A grand jury in Austin, Texas has indicted Robert Elmer Kleasen for the second time in the 1974 murder of LDS missionaries Mark Fischer and Gary Darley, 24 years after his first murder conviction for their deaths was overturned. Travis County Assistant District Attorney Claire Dawson Brown opened the case Wednesday and sought and obtained an indictment today. According to District Attorney Ronald Earl, advances in DNA analysis made it possible to connect Kleasen to the murders. The indictment means that Kleasen will likely be extradited to the US after he completes a sentence in England in November.
LDS Drama Student Loses Profanity Case
A court room drama ended Friday when U.S. Distric Judge Tena Campbell ruled to dismiss a lawsuit by University of Utah student, Christina Axson-Flynn, who claimed her rights were violated when she received a drama assignment that included reciting a script that contained profane language. The use of profane language was required only as an academic exercise and the curriculum did not take a position on religion according to the Judge Campbell's ruling.
More People News ...

Arts & Entertainment
Review: 'Welcome to Brigham' Shakes Off LDS Music Stereotypes
Straight from an opening scene in the movie, a police vehicle on the front cover drives past the sign greeting drivers: "Welcome to Brigham." Some may wonder, "Which direction is the vehicle headed?" since the town is fictional. The destination of the sheriff's truck is unknown, as is the location of the fantasy town.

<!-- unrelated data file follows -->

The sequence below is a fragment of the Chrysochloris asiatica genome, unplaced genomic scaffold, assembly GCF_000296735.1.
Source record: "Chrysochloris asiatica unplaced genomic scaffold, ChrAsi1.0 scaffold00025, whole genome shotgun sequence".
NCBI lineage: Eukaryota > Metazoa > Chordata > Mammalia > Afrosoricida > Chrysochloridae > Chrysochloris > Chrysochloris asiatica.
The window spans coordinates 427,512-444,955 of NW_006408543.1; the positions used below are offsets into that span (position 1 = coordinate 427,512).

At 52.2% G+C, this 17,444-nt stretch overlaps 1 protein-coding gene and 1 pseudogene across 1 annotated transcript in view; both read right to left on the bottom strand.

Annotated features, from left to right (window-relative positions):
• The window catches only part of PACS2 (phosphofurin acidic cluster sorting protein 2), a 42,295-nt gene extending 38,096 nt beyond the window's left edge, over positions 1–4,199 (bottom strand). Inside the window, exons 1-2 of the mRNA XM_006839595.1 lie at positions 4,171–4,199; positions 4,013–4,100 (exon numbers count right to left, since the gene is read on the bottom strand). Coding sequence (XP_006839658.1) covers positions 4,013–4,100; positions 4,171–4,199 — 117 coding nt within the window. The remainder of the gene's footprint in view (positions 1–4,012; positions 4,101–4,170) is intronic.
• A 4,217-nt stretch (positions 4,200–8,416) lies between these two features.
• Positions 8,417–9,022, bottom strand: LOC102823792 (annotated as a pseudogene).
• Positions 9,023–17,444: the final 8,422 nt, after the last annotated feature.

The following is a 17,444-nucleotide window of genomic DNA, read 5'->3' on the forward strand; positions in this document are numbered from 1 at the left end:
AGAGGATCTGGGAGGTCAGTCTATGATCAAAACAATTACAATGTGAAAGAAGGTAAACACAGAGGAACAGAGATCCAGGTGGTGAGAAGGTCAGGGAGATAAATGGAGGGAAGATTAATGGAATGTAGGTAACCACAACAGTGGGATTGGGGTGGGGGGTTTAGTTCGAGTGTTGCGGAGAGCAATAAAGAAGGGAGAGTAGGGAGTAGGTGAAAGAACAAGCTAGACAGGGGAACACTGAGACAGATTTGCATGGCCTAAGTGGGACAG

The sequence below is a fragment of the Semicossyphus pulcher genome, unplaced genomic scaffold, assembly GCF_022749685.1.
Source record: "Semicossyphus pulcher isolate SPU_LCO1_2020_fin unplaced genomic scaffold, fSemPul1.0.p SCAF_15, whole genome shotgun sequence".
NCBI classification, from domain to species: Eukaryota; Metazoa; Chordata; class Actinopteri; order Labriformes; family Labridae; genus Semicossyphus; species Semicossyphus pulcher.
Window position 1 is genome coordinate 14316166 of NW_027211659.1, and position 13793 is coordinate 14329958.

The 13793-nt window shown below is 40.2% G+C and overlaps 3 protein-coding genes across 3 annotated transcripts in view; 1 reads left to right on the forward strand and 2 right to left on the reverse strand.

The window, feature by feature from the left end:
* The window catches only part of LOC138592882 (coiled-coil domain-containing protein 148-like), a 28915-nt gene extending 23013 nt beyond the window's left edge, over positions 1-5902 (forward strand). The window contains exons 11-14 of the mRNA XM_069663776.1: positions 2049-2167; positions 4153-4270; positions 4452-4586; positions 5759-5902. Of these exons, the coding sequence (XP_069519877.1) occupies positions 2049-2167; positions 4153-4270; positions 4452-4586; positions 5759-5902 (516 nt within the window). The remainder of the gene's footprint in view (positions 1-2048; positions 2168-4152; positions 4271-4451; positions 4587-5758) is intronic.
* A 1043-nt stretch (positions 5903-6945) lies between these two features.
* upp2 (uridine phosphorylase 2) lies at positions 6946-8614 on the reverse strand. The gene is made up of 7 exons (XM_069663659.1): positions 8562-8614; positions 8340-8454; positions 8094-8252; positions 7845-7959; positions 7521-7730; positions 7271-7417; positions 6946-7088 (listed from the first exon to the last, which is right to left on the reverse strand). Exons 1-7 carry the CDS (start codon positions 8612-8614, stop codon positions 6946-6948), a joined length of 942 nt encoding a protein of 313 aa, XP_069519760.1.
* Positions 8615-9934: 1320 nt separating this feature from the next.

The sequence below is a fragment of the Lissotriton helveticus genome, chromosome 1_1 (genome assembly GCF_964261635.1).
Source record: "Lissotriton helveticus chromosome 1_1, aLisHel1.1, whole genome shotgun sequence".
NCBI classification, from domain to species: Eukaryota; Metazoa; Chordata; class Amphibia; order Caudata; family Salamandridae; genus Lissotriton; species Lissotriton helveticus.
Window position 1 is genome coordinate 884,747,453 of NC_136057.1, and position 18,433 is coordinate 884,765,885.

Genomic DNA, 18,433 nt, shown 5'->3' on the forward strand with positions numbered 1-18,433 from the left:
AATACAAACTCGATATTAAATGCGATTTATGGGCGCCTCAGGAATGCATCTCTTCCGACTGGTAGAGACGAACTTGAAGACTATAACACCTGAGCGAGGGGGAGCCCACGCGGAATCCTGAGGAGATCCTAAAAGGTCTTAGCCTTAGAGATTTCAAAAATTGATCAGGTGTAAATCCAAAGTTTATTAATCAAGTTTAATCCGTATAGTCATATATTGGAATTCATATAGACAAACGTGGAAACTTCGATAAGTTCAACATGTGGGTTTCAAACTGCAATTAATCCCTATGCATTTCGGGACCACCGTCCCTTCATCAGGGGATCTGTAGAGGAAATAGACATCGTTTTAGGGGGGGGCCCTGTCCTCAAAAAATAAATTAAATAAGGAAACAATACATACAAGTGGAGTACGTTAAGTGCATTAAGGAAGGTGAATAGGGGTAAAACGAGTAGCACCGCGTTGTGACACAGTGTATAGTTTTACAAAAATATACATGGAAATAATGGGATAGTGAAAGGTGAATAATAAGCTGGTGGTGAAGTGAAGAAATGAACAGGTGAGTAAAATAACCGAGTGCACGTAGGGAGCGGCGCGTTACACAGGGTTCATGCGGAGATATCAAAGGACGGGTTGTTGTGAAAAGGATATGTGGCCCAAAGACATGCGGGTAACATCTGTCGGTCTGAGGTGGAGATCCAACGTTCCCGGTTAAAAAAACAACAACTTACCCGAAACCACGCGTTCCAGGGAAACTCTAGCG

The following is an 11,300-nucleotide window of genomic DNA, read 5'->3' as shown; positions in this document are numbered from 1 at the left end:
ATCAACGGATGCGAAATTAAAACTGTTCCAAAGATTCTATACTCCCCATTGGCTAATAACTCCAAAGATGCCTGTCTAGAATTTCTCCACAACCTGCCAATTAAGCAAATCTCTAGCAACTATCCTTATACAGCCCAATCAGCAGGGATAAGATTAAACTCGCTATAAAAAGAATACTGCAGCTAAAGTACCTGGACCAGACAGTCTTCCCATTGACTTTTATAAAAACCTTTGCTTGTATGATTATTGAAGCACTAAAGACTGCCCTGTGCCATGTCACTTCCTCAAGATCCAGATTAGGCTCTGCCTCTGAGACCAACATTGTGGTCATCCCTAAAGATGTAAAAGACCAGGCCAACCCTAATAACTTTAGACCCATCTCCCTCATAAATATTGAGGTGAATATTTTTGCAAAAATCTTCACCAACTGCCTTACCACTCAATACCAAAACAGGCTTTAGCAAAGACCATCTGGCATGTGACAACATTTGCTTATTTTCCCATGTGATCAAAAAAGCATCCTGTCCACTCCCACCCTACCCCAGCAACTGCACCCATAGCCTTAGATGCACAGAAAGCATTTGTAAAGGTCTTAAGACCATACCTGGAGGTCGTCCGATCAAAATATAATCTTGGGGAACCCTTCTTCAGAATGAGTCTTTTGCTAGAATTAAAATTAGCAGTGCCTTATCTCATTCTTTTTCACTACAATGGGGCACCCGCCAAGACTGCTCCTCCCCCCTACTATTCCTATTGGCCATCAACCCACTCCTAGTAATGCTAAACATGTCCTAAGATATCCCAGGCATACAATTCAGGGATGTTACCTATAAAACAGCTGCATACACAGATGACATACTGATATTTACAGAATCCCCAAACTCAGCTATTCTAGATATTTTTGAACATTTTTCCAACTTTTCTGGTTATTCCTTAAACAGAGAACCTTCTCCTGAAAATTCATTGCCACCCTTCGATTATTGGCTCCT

More Arts & Entertainment News ...

Deseret News' Dean Photo Editing Makes Worldwide News
A single cigarette is world famous. In a recent edition of the Deseret News, owned by The Church of Jesus Christ of Latter-day Saints, actor James Dean's photograph appeared without his customary cigarette. The manipulation violated newspaper policy against changing photographs, said managing editor Rick Hall and a clarification ran the following week, but news reports of the error have appeared in hundreds of newspapers around the world, even as far away as Malaysia, and, to the News' embarrassment, made the trade publication Editor &Publisher.
Forbes Reports Huntsman in 'A Very Tight Spot'
The August 6th issue of Forbes Magazine reports that LDS billionaire Jon M. Huntsman is in a "very tight spot" because of long-term debt taken on to finance acquisitions. The company has had to sell some assets and take on minority investment in order to meet the interest payments on its debt. The company has also recently cut back, dropping 700 of its 3,500 US jobs in an effort to pare costs in the face of lower prices for its products.